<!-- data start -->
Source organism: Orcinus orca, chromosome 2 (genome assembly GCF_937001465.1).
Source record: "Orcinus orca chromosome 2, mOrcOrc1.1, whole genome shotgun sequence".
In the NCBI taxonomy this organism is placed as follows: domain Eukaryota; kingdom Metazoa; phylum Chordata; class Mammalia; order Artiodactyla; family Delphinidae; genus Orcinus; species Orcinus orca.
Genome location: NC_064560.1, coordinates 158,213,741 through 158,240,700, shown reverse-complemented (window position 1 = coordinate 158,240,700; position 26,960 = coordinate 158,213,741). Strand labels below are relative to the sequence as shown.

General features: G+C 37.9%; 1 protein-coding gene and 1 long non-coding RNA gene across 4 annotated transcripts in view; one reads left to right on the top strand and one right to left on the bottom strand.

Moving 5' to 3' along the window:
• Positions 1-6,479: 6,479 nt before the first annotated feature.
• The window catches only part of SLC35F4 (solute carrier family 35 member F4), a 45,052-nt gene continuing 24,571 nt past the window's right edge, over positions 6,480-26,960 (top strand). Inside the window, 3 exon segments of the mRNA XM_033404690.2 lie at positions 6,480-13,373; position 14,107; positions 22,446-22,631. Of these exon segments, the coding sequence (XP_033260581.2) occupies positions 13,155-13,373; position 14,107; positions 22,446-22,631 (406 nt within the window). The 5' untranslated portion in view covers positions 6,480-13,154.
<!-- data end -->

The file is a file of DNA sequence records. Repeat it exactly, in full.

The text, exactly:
Source organism: Orcinus orca, chromosome 2 (genome assembly GCF_937001465.1).
Source record: "Orcinus orca chromosome 2, mOrcOrc1.1, whole genome shotgun sequence".
In the NCBI taxonomy this organism is placed as follows: domain Eukaryota; kingdom Metazoa; phylum Chordata; class Mammalia; order Artiodactyla; family Delphinidae; genus Orcinus; species Orcinus orca.
Genome location: NC_064560.1, coordinates 158,213,741 through 158,240,700, shown reverse-complemented (window position 1 = coordinate 158,240,700; position 26,960 = coordinate 158,213,741). Strand labels below are relative to the sequence as shown.

General features: G+C 37.9%; 1 protein-coding gene and 1 long non-coding RNA gene across 4 annotated transcripts in view; one reads left to right on the top strand and one right to left on the bottom strand.

Moving 5' to 3' along the window:
• Positions 1-6,479: 6,479 nt before the first annotated feature.
• The window catches only part of SLC35F4 (solute carrier family 35 member F4), a 45,052-nt gene continuing 24,571 nt past the window's right edge, over positions 6,480-26,960 (top strand). Inside the window, 3 exon segments of the mRNA XM_033404690.2 lie at positions 6,480-13,373; position 14,107; positions 22,446-22,631. Of these exon segments, the coding sequence (XP_033260581.2) occupies positions 13,155-13,373; position 14,107; positions 22,446-22,631 (406 nt within the window). The 5' untranslated portion in view covers positions 6,480-13,154.